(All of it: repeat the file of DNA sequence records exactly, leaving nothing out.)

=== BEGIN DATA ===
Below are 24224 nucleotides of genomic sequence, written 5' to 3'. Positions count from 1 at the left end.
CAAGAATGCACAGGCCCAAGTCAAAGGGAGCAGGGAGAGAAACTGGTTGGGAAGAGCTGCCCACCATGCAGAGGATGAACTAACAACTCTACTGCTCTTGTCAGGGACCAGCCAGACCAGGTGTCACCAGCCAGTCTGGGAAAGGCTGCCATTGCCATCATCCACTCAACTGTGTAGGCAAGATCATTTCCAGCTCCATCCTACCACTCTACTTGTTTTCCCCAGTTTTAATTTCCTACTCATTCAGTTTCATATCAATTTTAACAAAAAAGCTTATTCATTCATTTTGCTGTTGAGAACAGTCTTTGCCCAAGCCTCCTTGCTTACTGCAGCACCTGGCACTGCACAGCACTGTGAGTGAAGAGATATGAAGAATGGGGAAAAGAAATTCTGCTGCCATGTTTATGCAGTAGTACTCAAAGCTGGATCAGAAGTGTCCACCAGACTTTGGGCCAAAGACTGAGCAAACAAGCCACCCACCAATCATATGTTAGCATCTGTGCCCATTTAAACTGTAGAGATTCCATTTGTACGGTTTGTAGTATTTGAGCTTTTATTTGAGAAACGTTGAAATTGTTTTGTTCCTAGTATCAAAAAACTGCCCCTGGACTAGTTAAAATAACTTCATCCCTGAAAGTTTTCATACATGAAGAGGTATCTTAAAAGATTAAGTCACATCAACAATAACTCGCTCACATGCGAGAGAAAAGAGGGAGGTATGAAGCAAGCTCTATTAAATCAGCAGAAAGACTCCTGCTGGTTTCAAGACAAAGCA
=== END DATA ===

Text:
Below are 24224 nucleotides of genomic sequence, written 5' to 3'. Positions count from 1 at the left end.
CAAGAATGCACAGGCCCAAGTCAAAGGGAGCAGGGAGAGAAACTGGTTGGGAAGAGCTGCCCACCATGCAGAGGATGAACTAACAACTCTACTGCTCTTGTCAGGGACCAGCCAGACCAGGTGTCACCAGCCAGTCTGGGAAAGGCTGCCATTGCCATCATCCACTCAACTGTGTAGGCAAGATCATTTCCAGCTCCATCCTACCACTCTACTTGTTTTCCCCAGTTTTAATTTCCTACTCATTCAGTTTCATATCAATTTTAACAAAAAAGCTTATTCATTCATTTTGCTGTTGAGAACAGTCTTTGCCCAAGCCTCCTTGCTTACTGCAGCACCTGGCACTGCACAGCACTGTGAGTGAAGAGATATGAAGAATGGGGAAAAGAAATTCTGCTGCCATGTTTATGCAGTAGTACTCAAAGCTGGATCAGAAGTGTCCACCAGACTTTGGGCCAAAGACTGAGCAAACAAGCCACCCACCAATCATATGTTAGCATCTGTGCCCATTTAAACTGTAGAGATTCCATTTGTACGGTTTGTAGTATTTGAGCTTTTATTTGAGAAACGTTGAAATTGTTTTGTTCCTAGTATCAAAAAACTGCCCCTGGACTAGTTAAAATAACTTCATCCCTGAAAGTTTTCATACATGAAGAGGTATCTTAAAAGATTAAGTCACATCAACAATAACTCGCTCACATGCGAGAGAAAAGAGGGAGGTATGAAGCAAGCTCTATTAAATCAGCAGAAAGACTCCTGCTGGTTTCAAGACAAAGCA